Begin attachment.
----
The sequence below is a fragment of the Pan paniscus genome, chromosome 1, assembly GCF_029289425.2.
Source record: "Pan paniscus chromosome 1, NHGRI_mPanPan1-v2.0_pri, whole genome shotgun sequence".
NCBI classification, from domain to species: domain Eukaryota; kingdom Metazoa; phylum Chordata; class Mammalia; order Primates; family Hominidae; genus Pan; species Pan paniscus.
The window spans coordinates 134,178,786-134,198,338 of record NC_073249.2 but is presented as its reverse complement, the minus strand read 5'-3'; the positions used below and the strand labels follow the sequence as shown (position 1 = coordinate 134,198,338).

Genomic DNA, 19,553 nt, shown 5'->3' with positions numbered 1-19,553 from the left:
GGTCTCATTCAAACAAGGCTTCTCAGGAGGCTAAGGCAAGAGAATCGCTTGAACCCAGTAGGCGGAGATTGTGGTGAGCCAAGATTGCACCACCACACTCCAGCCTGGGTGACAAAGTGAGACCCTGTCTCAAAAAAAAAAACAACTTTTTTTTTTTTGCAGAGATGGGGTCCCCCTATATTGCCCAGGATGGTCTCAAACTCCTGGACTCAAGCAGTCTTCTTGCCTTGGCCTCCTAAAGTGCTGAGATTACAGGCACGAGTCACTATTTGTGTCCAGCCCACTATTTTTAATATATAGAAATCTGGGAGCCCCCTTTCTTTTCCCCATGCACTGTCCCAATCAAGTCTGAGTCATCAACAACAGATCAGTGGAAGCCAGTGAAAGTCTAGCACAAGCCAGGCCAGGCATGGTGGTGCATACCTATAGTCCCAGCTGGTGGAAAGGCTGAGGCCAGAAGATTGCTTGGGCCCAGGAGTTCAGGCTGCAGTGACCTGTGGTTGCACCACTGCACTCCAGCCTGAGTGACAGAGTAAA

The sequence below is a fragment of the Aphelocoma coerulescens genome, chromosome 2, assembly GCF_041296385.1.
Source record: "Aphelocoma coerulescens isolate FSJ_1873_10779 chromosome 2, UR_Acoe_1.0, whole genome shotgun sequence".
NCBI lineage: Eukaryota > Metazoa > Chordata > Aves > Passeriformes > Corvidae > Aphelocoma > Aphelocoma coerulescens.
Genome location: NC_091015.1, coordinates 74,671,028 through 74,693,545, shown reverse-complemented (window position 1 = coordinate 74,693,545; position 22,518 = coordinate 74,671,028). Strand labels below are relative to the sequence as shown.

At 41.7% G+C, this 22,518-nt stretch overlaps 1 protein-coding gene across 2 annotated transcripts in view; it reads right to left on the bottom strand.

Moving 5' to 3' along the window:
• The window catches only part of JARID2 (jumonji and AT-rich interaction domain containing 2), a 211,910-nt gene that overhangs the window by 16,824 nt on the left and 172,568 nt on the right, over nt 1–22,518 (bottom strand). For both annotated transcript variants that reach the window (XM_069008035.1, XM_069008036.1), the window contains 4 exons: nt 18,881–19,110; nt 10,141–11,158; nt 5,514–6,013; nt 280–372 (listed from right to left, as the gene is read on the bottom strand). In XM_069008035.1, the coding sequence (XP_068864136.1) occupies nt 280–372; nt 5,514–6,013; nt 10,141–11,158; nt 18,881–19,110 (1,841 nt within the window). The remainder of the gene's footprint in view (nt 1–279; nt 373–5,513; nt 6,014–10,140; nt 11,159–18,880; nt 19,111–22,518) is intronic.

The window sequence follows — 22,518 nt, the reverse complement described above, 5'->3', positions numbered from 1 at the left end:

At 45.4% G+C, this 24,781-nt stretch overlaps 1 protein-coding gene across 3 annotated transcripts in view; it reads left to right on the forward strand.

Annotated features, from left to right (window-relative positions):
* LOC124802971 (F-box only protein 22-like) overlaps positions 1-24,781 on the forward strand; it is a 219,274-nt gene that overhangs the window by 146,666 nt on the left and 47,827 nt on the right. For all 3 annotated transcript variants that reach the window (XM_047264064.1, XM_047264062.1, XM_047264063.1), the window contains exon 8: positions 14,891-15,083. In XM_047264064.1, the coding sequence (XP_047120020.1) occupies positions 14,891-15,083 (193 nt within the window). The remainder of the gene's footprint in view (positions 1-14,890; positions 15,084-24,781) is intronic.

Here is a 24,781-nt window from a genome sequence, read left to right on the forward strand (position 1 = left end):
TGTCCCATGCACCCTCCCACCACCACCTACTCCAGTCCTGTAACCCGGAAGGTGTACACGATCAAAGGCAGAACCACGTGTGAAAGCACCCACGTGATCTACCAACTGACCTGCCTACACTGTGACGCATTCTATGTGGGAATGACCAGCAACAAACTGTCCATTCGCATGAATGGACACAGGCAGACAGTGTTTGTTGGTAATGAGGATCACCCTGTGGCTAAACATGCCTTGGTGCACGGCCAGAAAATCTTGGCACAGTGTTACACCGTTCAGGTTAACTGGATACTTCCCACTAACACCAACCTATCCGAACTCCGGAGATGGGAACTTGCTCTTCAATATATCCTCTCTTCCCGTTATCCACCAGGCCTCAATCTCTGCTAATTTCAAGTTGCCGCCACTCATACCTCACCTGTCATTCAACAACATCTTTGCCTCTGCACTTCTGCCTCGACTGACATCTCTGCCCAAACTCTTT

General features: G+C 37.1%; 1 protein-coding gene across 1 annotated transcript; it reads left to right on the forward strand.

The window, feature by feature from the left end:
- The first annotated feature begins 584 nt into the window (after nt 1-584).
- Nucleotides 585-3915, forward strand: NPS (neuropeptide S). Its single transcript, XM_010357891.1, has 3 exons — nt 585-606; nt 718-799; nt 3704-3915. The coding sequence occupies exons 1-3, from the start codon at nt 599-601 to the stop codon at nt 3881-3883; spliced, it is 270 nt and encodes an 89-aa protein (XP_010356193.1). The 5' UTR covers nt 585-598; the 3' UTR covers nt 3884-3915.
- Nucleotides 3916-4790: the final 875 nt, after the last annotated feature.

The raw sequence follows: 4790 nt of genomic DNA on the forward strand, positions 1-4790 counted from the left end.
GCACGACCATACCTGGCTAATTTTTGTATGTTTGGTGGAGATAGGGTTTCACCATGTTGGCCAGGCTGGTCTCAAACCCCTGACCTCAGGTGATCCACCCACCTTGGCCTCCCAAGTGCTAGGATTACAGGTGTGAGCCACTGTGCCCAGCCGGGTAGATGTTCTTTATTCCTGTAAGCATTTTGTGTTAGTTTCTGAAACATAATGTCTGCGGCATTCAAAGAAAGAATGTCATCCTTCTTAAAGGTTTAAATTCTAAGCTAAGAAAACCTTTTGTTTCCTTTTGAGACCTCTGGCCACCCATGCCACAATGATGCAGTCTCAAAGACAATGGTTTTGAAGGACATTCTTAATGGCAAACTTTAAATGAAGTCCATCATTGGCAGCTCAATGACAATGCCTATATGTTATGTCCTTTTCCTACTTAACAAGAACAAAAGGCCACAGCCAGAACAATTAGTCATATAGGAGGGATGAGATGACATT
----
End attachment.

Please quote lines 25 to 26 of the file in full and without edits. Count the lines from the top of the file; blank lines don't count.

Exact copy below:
The raw sequence follows: 4790 nt of genomic DNA on the forward strand, positions 1-4790 counted from the left end.
GCACGACCATACCTGGCTAATTTTTGTATGTTTGGTGGAGATAGGGTTTCACCATGTTGGCCAGGCTGGTCTCAAACCCCTGACCTCAGGTGATCCACCCACCTTGGCCTCCCAAGTGCTAGGATTACAGGTGTGAGCCACTGTGCCCAGCCGGGTAGATGTTCTTTATTCCTGTAAGCATTTTGTGTTAGTTTCTGAAACATAATGTCTGCGGCATTCAAAGAAAGAATGTCATCCTTCTTAAAGGTTTAAATTCTAAGCTAAGAAAACCTTTTGTTTCCTTTTGAGACCTCTGGCCACCCATGCCACAATGATGCAGTCTCAAAGACAATGGTTTTGAAGGACATTCTTAATGGCAAACTTTAAATGAAGTCCATCATTGGCAGCTCAATGACAATGCCTATATGTTATGTCCTTTTCCTACTTAACAAGAACAAAAGGCCACAGCCAGAACAATTAGTCATATAGGAGGGATGAGATGACATT